, Exch. Ca and pH of paddy soils showed increasing tendency. However, Avail.
and Exch. K tended to decrease, and there were no significant changes in the contents of OM and Exch. Mg. Paddy soil within appropriate pH range increased from 44% in 1999 to 76% in 2003, 84% in 2007, 63% in 2011, and 80% in 2015. But soil within appropriate range of Exch. Ca tended to decrease, showing 36% in 1999, 42% in 2003, 38% in 2007, 37% in 2011 and 32% in 2015. In case of Avail.
, soil within appropriate range increased from 14% in 1999 to 17% in 2003, 18% in 2007, 16% in 2011, and 31% in 2015. As a result, paddy fields with less in nutrient level need to be more fertilized based on soil analysis. And the application of silicate fertilizer is strongly recommended to those of paddy fields in need. Also soil management such as the cultivation of green manure crop or application of rice straw will be necessary to increase the organic matter content of paddy soil.
Assessment of Soil Microbial Communities in Carotenoid-Biofortified Rice Ecosystem
Sohn, Soo-In ; Oh, Young-Ju ; Kim, Byung-Yong ; Lee, Bumkyu ; Lee, Si-Myung ; Oh, Sung-Dug ; Lee, Gang-Seob ; Yun, Doh-Won ; Cho, Hyun-Suk ;
Korean Journal of Soil Science and Fertilizer, volume 48, issue 5, 2015, Pages 442~450
DOI : 10.7745/KJSSF.2015.48.5.442
This study was conducted to investigate the effect of Psy-2A-CrtI (PAC), a genetically modified (GM) rice with enhanced
-carotene, on the soil microbial community. The soil used to cultivate GM rice and its wild-type, Nakdong, was analyzed for population density, denaturing gradient gel electrophoresis (DGGE), and pyrosequencing. It was found that the bacterial, fungal and actinomycetes population densities of the PAC soils were within the range of those of the non-GM rice cultivar, Nakdong. The DGGE banding patterns of the GM and non-GM soils were also similar, suggesting that the bacterial community structures were stable within a given month and were unaffected by the presence of a GM plant. The pyrosequencing result showed a temporal difference in microorganism taxon and distribution ratio, but no significant difference between GM and non-GM was found. The persistence of the transgene DNA in the plant and surrounding soil were investigated for different time periods. There were differences in the persistence within the plant depending on the gene, but they could not be detected after 5 weeks. Also the transgenes were not detected in the surrounding soil. These results indicate that soil microbial communities are unaffected by the cultivation of a PAC rice within the experimental time frame.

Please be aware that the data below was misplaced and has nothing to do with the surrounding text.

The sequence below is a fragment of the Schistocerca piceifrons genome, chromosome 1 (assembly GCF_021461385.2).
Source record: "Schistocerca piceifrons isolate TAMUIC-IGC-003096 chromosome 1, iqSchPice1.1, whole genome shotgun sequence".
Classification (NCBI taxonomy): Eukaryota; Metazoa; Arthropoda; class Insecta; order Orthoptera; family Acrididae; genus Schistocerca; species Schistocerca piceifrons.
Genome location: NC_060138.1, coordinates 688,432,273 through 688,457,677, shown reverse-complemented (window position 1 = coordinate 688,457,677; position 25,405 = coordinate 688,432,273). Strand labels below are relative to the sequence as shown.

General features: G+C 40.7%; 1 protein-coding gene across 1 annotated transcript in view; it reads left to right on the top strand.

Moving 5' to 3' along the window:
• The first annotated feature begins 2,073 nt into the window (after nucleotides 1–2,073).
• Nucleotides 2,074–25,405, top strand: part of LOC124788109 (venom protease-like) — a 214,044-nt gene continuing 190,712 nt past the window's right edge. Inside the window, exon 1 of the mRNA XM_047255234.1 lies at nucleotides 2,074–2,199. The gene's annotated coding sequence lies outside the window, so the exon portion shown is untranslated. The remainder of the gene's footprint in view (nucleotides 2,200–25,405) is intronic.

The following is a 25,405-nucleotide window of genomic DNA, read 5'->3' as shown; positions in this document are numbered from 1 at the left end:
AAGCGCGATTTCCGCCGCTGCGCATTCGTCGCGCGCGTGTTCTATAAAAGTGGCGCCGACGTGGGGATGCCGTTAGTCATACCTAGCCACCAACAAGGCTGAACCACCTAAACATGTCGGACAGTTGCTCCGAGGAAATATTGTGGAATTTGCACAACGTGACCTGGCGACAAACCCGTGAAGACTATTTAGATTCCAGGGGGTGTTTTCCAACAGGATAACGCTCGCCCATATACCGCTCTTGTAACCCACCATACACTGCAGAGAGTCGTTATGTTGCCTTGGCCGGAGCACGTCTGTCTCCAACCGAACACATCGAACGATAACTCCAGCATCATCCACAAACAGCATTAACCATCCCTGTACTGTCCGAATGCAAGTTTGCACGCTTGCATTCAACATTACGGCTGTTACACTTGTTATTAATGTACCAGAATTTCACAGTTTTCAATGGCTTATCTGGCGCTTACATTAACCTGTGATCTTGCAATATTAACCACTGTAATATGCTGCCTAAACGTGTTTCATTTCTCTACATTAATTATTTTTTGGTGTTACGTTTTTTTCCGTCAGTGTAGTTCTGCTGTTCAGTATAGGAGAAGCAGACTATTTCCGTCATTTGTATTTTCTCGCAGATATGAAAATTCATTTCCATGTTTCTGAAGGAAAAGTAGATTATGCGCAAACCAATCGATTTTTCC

Alleviating Effect of the Application of the Easily Decomposable Carbohydrate on Ammonium Toxicity in Chinese Cabbage (Brassica rapa var. chinensis)
Ku, Hyun-Hwoi ; Lee, Sang-Eun ;
Korean Journal of Soil Science and Fertilizer, volume 48, issue 5, 2015, Pages 451~455
DOI : 10.7745/KJSSF.2015.48.5.451
An excess application of N fertilizer causes physiological and morphological disorder known as ammonium (
) toxicity in Chinese cabbage and it has been to be an issue for appropriate N fertilizer management. Hence, the pot experiment was conducted in order to evaluate the alleviating effect of the application of the easily decomposable carbohydrate on
toxicity in Chinese cabbage. Four levels of urea at 0, 160, 320, and
, represented as T1, T2, T3, and T4, respectively, were applied. In order to evaluate the alleviating effect of the application of the easily decomposable carbohydrate (sucrose) at T3 and T4 where
toxicity had occurred, five levels of sucrose were applied to meet C/N ratios of 0, 2, 4, 6, and 10, respectively. Our results showed that the
toxicity was observed at T3 and T4 at 5 days after treatment (DAT).
toxicity contributed to decrease fresh weight, length of leaves, length of root, and number of leaves significantly (p<0.05). The application of sucrose as a source of mitigating
toxicity had a good performance at T3 with the alleviating effect as 73 % and reduced in
content in soil at 29 DAT. In the maximum N rate of T4, however, sucrose application recovered it as 32 % only compared to T2 even though the same C/N ratio was treated. Consequently, sucrose as the easily decomposable carbohydrate played crucial role to reduce
concentration in soil and finally alleviated
toxicity in plant.
Effects of Granular Silicate on Watermelon (Citrullus lanatus var. lanatus) Growth, Yield, and Characteristics of Soil Under Greenhouse
Kim, Young-Sang ; Kang, Hyo-Jung ; Kim, Tae-Il ; Jeong, Taek-Gu ; Han, Jong-Woo ; Kim, Ik-Jei ; Nam, Sang-Young ; Kim, Ki-In ;
Korean Journal of Soil Science and Fertilizer, volume 48, issue 5, 2015, Pages 456~463
DOI : 10.7745/KJSSF.2015.48.5.456